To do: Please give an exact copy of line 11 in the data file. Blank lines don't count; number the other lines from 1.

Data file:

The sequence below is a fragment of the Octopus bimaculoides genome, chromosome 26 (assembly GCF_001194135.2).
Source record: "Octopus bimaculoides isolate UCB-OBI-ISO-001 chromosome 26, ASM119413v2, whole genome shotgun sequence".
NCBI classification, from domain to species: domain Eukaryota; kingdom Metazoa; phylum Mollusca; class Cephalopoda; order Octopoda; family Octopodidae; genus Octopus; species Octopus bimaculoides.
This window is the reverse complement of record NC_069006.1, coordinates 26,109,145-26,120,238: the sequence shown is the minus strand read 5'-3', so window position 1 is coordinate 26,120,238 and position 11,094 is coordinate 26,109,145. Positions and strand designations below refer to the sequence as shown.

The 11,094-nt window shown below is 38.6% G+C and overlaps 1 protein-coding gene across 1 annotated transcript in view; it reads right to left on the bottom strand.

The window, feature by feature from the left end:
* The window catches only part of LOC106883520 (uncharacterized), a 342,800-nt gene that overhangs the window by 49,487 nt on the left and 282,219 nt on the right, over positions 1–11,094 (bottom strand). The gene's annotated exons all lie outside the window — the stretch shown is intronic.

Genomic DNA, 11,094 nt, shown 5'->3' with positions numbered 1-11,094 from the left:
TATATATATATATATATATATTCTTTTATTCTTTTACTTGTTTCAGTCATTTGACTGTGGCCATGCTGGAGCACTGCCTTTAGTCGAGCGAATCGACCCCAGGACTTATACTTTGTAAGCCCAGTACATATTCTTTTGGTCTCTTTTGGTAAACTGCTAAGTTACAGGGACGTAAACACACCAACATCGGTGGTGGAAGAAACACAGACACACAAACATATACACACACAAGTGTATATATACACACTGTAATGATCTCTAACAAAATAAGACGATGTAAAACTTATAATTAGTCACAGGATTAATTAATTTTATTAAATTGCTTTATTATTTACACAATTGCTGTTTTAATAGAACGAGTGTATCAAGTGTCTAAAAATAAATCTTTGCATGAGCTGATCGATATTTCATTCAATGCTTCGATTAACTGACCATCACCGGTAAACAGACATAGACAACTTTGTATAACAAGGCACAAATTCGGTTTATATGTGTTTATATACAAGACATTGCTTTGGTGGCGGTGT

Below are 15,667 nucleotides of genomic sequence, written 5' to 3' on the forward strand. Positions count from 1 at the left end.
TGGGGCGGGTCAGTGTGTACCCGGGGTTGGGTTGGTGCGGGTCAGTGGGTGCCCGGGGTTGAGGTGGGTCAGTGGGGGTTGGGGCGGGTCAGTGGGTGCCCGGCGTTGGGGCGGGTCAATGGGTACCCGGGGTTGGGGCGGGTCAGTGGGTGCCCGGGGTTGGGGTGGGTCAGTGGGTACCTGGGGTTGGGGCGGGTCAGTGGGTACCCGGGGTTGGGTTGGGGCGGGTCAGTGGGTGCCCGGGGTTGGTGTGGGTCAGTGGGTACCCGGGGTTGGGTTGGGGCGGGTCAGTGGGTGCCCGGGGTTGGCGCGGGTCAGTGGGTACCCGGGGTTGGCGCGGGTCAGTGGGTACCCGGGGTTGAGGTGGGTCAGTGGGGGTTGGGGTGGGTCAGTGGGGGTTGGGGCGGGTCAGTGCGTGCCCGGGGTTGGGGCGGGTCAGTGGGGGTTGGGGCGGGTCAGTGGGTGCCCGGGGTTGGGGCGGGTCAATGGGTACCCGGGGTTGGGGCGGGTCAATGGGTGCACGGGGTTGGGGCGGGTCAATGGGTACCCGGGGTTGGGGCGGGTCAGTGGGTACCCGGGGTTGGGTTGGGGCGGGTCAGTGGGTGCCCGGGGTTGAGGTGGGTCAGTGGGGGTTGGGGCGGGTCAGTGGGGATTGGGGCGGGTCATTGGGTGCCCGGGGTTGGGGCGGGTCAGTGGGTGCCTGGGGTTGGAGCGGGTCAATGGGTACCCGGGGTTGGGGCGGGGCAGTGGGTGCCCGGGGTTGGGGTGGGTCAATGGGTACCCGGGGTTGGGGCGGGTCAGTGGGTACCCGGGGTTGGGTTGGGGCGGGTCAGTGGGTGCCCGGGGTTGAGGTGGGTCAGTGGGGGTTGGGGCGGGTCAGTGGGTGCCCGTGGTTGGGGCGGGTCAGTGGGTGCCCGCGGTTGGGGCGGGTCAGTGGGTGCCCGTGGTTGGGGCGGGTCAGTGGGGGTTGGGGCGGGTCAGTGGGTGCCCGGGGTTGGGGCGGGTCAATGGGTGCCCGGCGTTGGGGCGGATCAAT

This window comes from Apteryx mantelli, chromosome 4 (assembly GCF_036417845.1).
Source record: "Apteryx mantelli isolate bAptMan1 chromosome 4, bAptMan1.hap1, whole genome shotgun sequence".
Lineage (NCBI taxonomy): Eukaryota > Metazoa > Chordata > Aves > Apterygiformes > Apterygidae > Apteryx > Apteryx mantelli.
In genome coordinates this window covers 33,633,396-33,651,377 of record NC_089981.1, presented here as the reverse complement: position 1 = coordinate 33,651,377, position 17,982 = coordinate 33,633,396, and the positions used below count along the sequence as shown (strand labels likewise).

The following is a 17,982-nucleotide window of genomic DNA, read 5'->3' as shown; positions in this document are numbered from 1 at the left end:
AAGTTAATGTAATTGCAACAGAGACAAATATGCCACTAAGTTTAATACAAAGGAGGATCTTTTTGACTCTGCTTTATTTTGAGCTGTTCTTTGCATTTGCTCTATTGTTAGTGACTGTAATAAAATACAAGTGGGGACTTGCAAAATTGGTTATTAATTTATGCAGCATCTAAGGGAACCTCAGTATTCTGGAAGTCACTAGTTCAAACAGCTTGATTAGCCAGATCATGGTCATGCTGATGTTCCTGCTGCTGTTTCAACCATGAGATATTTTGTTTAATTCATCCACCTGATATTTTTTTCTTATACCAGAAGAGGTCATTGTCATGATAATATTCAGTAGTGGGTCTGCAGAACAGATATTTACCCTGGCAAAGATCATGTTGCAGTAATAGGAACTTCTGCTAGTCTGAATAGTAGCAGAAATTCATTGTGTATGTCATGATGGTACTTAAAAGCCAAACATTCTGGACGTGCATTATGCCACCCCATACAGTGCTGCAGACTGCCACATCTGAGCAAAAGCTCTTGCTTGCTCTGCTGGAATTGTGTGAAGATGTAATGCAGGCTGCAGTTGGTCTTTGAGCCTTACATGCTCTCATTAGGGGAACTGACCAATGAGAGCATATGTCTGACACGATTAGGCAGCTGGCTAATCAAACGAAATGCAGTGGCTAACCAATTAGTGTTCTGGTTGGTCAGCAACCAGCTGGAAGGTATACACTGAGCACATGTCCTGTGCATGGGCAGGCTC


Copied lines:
TGGGGCGGGTCAGTGTGTACCCGGGGTTGGGTTGGTGCGGGTCAGTGGGTGCCCGGGGTTGAGGTGGGTCAGTGGGGGTTGGGGCGGGTCAGTGGGTGCCCGGCGTTGGGGCGGGTCAATGGGTACCCGGGGTTGGGGCGGGTCAGTGGGTGCCCGGGGTTGGGGTGGGTCAGTGGGTACCTGGGGTTGGGGCGGGTCAGTGGGTACCCGGGGTTGGGTTGGGGCGGGTCAGTGGGTGCCCGGGGTTGGTGTGGGTCAGTGGGTACCCGGGGTTGGGTTGGGGCGGGTCAGTGGGTGCCCGGGGTTGGCGCGGGTCAGTGGGTACCCGGGGTTGGCGCGGGTCAGTGGGTACCCGGGGTTGAGGTGGGTCAGTGGGGGTTGGGGTGGGTCAGTGGGGGTTGGGGCGGGTCAGTGCGTGCCCGGGGTTGGGGCGGGTCAGTGGGGGTTGGGGCGGGTCAGTGGGTGCCCGGGGTTGGGGCGGGTCAATGGGTACCCGGGGTTGGGGCGGGTCAATGGGTGCACGGGGTTGGGGCGGGTCAATGGGTACCCGGGGTTGGGGCGGGTCAGTGGGTACCCGGGGTTGGGTTGGGGCGGGTCAGTGGGTGCCCGGGGTTGAGGTGGGTCAGTGGGGGTTGGGGCGGGTCAGTGGGGATTGGGGCGGGTCATTGGGTGCCCGGGGTTGGGGCGGGTCAGTGGGTGCCTGGGGTTGGAGCGGGTCAATGGGTACCCGGGGTTGGGGCGGGGCAGTGGGTGCCCGGGGTTGGGGTGGGTCAATGGGTACCCGGGGTTGGGGCGGGTCAGTGGGTACCCGGGGTTGGGTTGGGGCGGGTCAGTGGGTGCCCGGGGTTGAGGTGGGTCAGTGGGGGTTGGGGCGGGTCAGTGGGTGCCCGTGGTTGGGGCGGGTCAGTGGGTGCCCGCGGTTGGGGCGGGTCAGTGGGTGCCCGTGGTTGGGGCGGGTCAGTGGGGGTTGGGGCGGGTCAGTGGGTGCCCGGGGTTGGGGCGGGTCAATGGGTGCCCGGCGTTGGGGCGGATCAAT